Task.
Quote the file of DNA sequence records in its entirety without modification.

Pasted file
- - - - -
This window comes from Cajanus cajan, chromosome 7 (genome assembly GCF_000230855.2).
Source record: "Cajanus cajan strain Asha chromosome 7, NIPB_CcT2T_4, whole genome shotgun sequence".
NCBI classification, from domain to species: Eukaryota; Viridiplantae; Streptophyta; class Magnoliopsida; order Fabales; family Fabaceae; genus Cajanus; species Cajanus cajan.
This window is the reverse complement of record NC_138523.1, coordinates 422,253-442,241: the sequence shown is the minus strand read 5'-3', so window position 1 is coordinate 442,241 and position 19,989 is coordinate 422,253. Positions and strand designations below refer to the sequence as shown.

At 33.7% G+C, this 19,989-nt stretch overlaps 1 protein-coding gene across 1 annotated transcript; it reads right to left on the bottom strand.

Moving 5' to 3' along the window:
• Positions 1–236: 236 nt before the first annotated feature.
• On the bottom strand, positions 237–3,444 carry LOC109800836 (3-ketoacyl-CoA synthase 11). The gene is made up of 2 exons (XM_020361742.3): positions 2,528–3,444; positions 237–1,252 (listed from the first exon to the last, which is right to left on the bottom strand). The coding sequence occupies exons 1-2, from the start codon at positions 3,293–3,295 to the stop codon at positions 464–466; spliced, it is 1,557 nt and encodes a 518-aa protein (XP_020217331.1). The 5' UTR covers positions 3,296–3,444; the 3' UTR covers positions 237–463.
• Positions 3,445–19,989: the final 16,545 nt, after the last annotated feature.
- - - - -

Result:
This window comes from Cajanus cajan, chromosome 7 (genome assembly GCF_000230855.2).
Source record: "Cajanus cajan strain Asha chromosome 7, NIPB_CcT2T_4, whole genome shotgun sequence".
NCBI classification, from domain to species: Eukaryota; Viridiplantae; Streptophyta; class Magnoliopsida; order Fabales; family Fabaceae; genus Cajanus; species Cajanus cajan.
This window is the reverse complement of record NC_138523.1, coordinates 422,253-442,241: the sequence shown is the minus strand read 5'-3', so window position 1 is coordinate 442,241 and position 19,989 is coordinate 422,253. Positions and strand designations below refer to the sequence as shown.

At 33.7% G+C, this 19,989-nt stretch overlaps 1 protein-coding gene across 1 annotated transcript; it reads right to left on the bottom strand.

Moving 5' to 3' along the window:
• Positions 1–236: 236 nt before the first annotated feature.
• On the bottom strand, positions 237–3,444 carry LOC109800836 (3-ketoacyl-CoA synthase 11). The gene is made up of 2 exons (XM_020361742.3): positions 2,528–3,444; positions 237–1,252 (listed from the first exon to the last, which is right to left on the bottom strand). The coding sequence occupies exons 1-2, from the start codon at positions 3,293–3,295 to the stop codon at positions 464–466; spliced, it is 1,557 nt and encodes a 518-aa protein (XP_020217331.1). The 5' UTR covers positions 3,296–3,444; the 3' UTR covers positions 237–463.
• Positions 3,445–19,989: the final 16,545 nt, after the last annotated feature.